The Ancient Drug That Caused Wars And Pleasant Dreams
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The Ancient Drug That Caused Wars And Pleasant Dreams

Avatar of Rodrigo Ayala

By: Rodrigo Ayala

February 17, 2017

What's on The Ancient Drug That Caused Wars And Pleasant Dreams
Avatar of Rodrigo Ayala

By: Rodrigo Ayala

February 17, 2017

"While wine disturbs the mental faculties, opium (if taken properly) imposes the most exquisite order, legislation, and harmony on them... The man who is drunk or has drunken tendencies favors the merely human, and often brutal, part of his nature; while the opium eater feels that the most divine part of his nature. Moral effects are in a state of limpid serenity and the great light of the majestic understanding expands across all things."

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This was written by the English author Thomas de Quincey in his work Confessions of an Opium Eater (1821). He was just one of many artists who used the effects of the poppy to enjoy a state of peace, deep calm, and pleasant dreaming.

Opium is a very old drug; fossils of poppy seeds dating back to the Stone Age have been found in Europe. Theophrastus was the first to study the soothing powers of this flower in his botany text Enquiry into Plants. In his research, the juice extracted from the head of the poppy was used in medical and pharmacological fields as an analgesic and relaxant through oral and rectal ointments.

Another person who made an important study of opium's properties was the botany historian Dioscorides, who wrote the following, “it totally removes pain, mitigates coughing, restrains stomach flows and applies to those who cannot sleep.” It was at that point in history that opium was known as a natural tranquilizer.

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Centuries later, the Arabs made opium an important part of their culture. They would smoke it in public places, for it was unrestricted, and it was also administered to the elderly as a stimulant.

Opium became significantly important for medicine, and suddenly it was widely studied, as shown by the Welsh physician John Jones in his work How to Reveal the Mysteries of Opium (1700). Jones did not hold back in describing all the benefits of the poppy: “Opium often takes away pain through distraction and relaxation brought on by pleasure and an incompatibility with pain… it prevents and removes sorrow, fear, anguish, bad temperament and restlessness.” He claimed it had made “millions” of consumers “more serene, and at the same time fit for the administration of their businesses.”

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In 1806, one of the main components of opium was isolated and became the main cause for all its marvelous properties: morphine. But it was until the invention of the syringe in 1856 that it started to be applied as a tranquilizer, sedative, and relaxant. In 1940, in Germany it’s application was extended to women in labor as an anesthetic and already showed the very potent effects of pain reduction. However, it was discovered that it could be very addictive, so its use was suspended. Codeine and heroine, both highly addictive, are also other important drugs developed from the extraction of the poppy.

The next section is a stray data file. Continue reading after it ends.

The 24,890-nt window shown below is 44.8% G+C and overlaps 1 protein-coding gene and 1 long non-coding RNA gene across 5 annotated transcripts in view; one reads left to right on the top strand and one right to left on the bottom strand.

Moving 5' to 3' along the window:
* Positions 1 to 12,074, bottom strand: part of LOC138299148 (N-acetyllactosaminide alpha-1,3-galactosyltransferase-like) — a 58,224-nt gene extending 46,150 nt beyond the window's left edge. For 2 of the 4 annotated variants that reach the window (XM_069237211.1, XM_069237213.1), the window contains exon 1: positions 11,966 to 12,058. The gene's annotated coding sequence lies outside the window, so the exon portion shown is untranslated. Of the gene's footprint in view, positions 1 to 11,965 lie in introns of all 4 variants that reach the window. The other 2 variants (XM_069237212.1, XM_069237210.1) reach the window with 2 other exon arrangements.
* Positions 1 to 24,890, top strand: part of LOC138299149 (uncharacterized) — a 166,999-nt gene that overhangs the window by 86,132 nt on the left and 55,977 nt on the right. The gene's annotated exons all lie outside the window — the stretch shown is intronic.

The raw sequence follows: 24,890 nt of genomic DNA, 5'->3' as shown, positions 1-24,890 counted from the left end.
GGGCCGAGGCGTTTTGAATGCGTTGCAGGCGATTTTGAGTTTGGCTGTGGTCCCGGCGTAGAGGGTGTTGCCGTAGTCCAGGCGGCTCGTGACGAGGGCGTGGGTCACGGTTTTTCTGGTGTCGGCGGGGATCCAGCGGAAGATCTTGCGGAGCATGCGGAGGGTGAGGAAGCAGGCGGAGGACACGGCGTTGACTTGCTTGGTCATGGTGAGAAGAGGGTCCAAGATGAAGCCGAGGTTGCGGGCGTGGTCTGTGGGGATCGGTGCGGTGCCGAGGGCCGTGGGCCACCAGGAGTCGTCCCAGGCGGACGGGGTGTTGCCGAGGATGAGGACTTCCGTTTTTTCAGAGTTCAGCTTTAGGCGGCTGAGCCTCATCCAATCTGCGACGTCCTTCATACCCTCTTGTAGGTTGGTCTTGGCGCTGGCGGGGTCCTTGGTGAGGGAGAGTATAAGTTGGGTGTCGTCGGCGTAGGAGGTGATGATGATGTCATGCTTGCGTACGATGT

The Opium Wars

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The conflict occurred from 1839 to 1842, and from 1856 to 1860 when England, one of the three countries controlling the opium trade, began to introduce poppy in China, which was cultivated in India. The trade deal was settled to compensate for England’s expenses toward importing tea from China.

But it did not go as the British had expected. The Chinese government prohibited and canceled the arrival of opium and ordered the imperial commissioner, Lin Zexu, to cancel the trade deal with England. Irritated by the decision that had broad implications for their economic interests, the British crown sent a naval war fleet to Chinese territory.

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The defeat at the hands of the British was quick and obliged the Chinese government to sign the Treaty of Nanking, which put the latter at a clear disadvantage. There would be free trade between the nations (including the sale of opium) through the main ports and the island of Hong Kong would become part of the British empire for the next 150 years.

This action also led countries such as Russia, France, and the United States to force China to sign trade pacts with full benefits for them, mimicking that which was known as “unequal treaties.”


Opium can be as destructive as it is a path to higher states of consciousness. In modern times, the influence of drugs derived from the poppy is undeniable. One's experience with this drug surely implies serious responsibility, for it can lead to unthinkable situations.
 
You can also read about artists that have taken inspiration from their tragic experiences with drugs and pain.

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Reference:

National Geographic

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Translated by Joseph Reiter


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